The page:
# Bayesian Nash Equilibrium in a Duopoly Cournot Competition

I am having a hard time to solve a Bayesian Nash equilibrium game in a duopoly cournot competition setting. So, I have two firms with given production quantities, let's say $$q_1$$ and $$q_2$$ (i.e., not a decision). Firm 1's product is low quality whereas Firm 2's product is high quality with probability $$\theta$$ and low quality with $$1-\theta$$. As a result, different quality products have different market potential for Firm 2. The way I set up the price function for low quality is $$M-q_1-q_2$$ For high quality products, there is a price premium such that the price for high quality is given by $$\alpha M-q_1-q_2$$ where $$\alpha>1$$. Another different aspect of the problem is that companies first sell products in the primary market under the price mechanism specified above. There exist a secondary market. It works in a way such that if any firm sells his (remaining) products there, he gets a guaranteed price $$m$$ ($$M > m$$). Currently my solution involves 8 different cases. I solve Bayesian Nash equilibrium by solving three profit functions simultaneously to find the quantities to supply in the primary market. Since $$q_1$$ and $$q_2$$ are treated fixed, I need to have a $$\min \{q_i, \hat{q}_i\}$$ for $$i=1, 2H, 2L$$, where $$\hat{q}_i$$ is the equilibrium solution for the primary market. But I am trying to narrow the cases down to a small set so that I can continue my other analysis with the solution. Accordingly, I have two questions: 1. Is my current solution correct? 2. How can I narrow cases down to a manageable number?

If you wonder what my equilibrium solution looks like for primary market, here it is. $$\hat{q}_1 =\frac{M-m}{3}-\frac{\theta (\alpha M-M)}{3}$$ $$\hat{q}_{2L} =\frac{M-m}{3}+\frac{\theta (\alpha M-M)}{6}$$ $$\hat{q}_{2H}^M = \frac{\alpha M-m}{3}+\frac{(1+\theta)(\alpha M-M)}{6}$$

If the capacities $$q_1$$ and $$q_2$$ are the same, say $$\overline{q}$$ you can rule out some cases.

The best response functions are given by: \begin{align*} \hat q_1 &= \min\left\{\frac{M - (1-\theta) \hat q_2^L - \theta \hat q_2^H - m}{2}, \overline{q}\right\},\\ \hat q_2^L &= \min\left\{\frac{M - \hat q_1 - m}{2}, \overline{q}\right\},\\ \hat q_2^H &= \min\left\{\frac{\alpha M - \hat q_1 - m}{2}, \overline{q}\right\} \end{align*}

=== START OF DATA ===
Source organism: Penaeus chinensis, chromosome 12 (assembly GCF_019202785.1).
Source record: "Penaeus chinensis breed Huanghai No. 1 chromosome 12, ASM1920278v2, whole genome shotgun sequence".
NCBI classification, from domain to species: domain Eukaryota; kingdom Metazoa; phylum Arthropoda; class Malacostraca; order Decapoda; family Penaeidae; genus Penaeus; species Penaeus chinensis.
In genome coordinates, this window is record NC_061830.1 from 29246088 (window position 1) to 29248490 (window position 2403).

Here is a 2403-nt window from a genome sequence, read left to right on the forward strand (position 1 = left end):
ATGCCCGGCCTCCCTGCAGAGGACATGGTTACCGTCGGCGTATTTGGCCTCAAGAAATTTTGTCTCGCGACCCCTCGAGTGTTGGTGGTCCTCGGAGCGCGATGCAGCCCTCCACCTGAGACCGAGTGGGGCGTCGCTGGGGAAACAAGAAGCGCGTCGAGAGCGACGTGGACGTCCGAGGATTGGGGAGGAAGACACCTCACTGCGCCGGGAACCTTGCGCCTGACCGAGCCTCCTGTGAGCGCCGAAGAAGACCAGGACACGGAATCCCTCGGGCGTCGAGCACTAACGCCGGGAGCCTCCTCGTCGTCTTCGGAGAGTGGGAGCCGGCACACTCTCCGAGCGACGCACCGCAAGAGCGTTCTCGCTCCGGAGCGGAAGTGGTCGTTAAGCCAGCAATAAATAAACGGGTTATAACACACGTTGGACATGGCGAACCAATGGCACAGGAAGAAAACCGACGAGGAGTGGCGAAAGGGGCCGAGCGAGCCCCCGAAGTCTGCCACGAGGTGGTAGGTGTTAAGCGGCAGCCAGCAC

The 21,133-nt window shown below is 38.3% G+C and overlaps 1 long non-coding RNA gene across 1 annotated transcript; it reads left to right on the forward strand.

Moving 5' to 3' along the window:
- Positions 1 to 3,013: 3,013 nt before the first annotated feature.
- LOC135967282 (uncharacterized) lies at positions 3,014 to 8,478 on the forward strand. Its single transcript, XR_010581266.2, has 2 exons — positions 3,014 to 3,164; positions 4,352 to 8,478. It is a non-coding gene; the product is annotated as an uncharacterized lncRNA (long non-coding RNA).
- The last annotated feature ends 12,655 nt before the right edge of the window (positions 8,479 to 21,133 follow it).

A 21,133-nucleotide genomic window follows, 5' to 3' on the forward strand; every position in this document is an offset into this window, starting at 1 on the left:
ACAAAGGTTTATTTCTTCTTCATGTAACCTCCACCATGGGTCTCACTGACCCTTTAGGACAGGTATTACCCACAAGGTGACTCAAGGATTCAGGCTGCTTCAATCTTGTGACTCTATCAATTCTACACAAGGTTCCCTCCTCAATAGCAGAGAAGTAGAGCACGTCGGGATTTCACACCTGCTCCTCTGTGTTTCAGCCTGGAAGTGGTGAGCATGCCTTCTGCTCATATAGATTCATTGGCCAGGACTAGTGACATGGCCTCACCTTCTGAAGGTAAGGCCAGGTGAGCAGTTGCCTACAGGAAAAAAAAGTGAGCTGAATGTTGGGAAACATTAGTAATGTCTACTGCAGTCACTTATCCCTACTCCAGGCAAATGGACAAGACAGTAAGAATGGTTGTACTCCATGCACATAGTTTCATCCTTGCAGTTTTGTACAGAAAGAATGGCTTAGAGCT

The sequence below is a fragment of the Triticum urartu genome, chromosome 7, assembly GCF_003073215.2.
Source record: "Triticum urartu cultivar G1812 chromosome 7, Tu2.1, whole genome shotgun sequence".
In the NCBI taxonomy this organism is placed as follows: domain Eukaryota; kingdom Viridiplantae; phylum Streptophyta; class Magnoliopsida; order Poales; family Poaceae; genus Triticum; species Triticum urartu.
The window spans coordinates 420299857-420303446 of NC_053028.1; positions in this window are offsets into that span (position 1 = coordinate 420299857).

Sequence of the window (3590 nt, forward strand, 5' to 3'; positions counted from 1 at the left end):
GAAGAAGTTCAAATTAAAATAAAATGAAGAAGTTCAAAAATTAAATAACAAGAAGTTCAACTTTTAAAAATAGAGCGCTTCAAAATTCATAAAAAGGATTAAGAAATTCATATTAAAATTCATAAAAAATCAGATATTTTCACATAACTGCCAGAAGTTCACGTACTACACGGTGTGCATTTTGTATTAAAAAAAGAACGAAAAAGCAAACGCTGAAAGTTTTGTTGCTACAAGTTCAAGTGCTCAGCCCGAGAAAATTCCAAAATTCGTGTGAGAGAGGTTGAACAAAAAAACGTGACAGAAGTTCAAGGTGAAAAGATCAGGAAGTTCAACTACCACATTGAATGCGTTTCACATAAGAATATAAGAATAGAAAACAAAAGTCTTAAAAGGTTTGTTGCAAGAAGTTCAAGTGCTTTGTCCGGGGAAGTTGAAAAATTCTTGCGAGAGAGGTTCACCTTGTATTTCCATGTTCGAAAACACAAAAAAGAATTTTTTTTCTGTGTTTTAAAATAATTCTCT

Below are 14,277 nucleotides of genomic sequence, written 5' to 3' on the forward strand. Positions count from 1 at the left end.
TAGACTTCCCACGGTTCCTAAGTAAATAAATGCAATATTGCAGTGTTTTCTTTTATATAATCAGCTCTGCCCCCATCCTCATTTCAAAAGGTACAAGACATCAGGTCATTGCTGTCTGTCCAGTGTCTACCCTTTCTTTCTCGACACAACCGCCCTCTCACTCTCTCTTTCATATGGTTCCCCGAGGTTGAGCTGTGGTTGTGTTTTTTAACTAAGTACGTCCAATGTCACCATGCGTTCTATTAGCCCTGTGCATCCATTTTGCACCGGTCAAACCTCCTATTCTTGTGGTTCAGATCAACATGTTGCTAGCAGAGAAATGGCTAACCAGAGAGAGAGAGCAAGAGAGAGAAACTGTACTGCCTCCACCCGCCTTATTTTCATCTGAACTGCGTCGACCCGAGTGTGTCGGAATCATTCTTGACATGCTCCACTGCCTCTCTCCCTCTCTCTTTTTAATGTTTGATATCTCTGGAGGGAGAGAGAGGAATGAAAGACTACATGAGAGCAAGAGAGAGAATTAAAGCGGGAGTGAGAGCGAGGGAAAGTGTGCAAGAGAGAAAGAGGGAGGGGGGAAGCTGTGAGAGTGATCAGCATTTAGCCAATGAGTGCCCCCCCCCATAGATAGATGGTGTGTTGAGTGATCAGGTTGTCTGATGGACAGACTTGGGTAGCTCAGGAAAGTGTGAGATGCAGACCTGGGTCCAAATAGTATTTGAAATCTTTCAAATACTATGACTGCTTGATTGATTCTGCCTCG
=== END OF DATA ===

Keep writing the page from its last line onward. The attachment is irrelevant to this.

First we can show that $$\hat q_2^H \ge \hat q_2^L$$.

Proposition: $$\hat q_2^H \ge \hat q_2^L$$

Proof: If $$\hat q_2^H = \overline{q}$$ the proof is obvious. Else, from $$\alpha > 0$$, we have: $$\hat q_2^H = \frac{\alpha M - \hat q_1 - m}{2} \ge \frac{M - \hat q_1 - m}{2} \ge q_2^L.$$

Next, we can also show that $$\hat q_2^L \ge \hat q_1$$.

Proposition: $$\hat q_2^L \ge \hat q_1$$.

Proof: if $$\hat q_2^L = \overline{q}$$ the proof is obvious. If not, then: \begin{align*} \hat q_1 - \hat q_2^L &\le \frac{M - (1-\theta) \hat q_2^L - \theta \hat q_2^H - m}{2} - \hat q_2^L,\\ &= \frac{M - (1-\theta) \hat q_2^L - \theta \hat q_2^H - m}{2} - \frac{M - \hat q_1 - m}{2},\\ &= \frac{-(1-\theta) \hat q_2^L - \theta \hat q_2^H + \hat q_1}{2},\\ \to 2 \hat q_1 - 2 \hat q_2^L &\le -(1- \theta) \hat q_2^L - \theta \hat q_2^H + \hat q_1 \\ \to \hat q_1 &\le \hat q_2^L - \theta(\hat q_2^H - \hat q_2^L) \le \hat q_2^L. \end{align*} where the last line follows from $$\hat q_2^H \ge \hat q_2^L$$.

The two propositions show that we only have to consider the following cases:

1. $$\hat q_2^H < \overline{q}$$ and $$\hat q_2^L < \overline{q}$$ and $$\hat q_1 < \overline{q}$$
2. $$\hat q_2^H = \overline{q}$$ and $$\hat q_2^L < \overline{q}$$ and $$\hat q_1 < \overline{q}$$.
3. $$\hat q_2^H = \hat q_2^L = \overline{q}$$ and $$\hat q_1 < \overline{q}$$.
4. $$\hat q_2^H = \hat q_2^L = \hat q_1 = \overline{q}$$.

For each of them you can compute the equilibrium values and then you need to check if they indeed correspond to the best responses. This reduces the number of cases from 8 to 4. I don't think you can do better.

• Thanks for your detailed answer. I agree with the two propositions your derived and it intuitively makes sense. Unfortunately, in my problem setting, q_1 and q_2 are not the same. This is a two stage problem and I am using a backward solution approach. The setup I described is firms' second stage problem. In the first they determine production quantities in a Nash equilibrium setting. May 5 at 0:26
• One more question. What do you mean by saying that I need to check if they indeed correspond to the best responses? May 5 at 0:28
• I meant that: once you solved for $\hat q_1, \hat q_2^L$ and $\hat q_3^L$, you need to verify that they are indeed smaller than the capacities $\overline{q}$.
– tdm
May 5 at 5:13